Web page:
Dôbuku, a predecessor of the modern-day haori, is a soft coat favored as outerwear by daimyo lords during the age of warring states at the end of the medieval period. This outstanding example has a purple section at the shoulder with an undulating "suspended-jar" edge, and a wide green border along its lower hem with a design of white arrow fletches. The middle section shows the lustrous white of the nerinuki (plain weave with unglossed warps and glossed wefts) silk, which contains only scattered green, purple, and light green paulownia motifs in a stylish and elegant composition. What is remarkable about the designs on this coat is that they were created entirely by tie dying, using a technique known as tsujigahana. They bear no metallic foil (surihaku) or ink-painted designs (kaki-e). In order to make the sharp, clear borders between the white and colored sections, the creators used an extremely sophisticated method involving sewing along the borders with tiny stitches to bind off the resist areas before repeated vat dyeing. This extraordinary garment represents a pinnacle of tsujigahana-dyeing technology.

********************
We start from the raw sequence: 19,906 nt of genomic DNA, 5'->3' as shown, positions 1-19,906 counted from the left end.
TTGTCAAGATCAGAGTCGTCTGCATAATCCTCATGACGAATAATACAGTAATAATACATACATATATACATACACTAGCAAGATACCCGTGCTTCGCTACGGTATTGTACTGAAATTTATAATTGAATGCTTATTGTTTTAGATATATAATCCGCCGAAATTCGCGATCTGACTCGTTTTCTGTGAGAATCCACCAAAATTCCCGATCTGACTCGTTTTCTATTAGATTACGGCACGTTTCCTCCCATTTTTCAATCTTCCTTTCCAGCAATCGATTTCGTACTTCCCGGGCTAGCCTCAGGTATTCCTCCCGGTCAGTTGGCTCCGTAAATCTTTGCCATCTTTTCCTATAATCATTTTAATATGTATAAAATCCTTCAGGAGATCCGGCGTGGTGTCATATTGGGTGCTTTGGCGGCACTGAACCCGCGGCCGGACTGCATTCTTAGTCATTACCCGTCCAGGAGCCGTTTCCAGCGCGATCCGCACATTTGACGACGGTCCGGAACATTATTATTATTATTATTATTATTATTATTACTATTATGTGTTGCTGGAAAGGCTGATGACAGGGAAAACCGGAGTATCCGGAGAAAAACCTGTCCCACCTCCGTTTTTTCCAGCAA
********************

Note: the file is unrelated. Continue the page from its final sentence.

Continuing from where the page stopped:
This dôbuku was given by the warlord Toyotomi Hideyoshi (1536-1598) to Kita Nobuchika, an envoy of Nanbu Nobunao, in 1590 (Tenshô 18) when Kita delivered some gifts to the battlefront during the Battle of Odawara, when Hideyoshi attacked the Hôjô clan.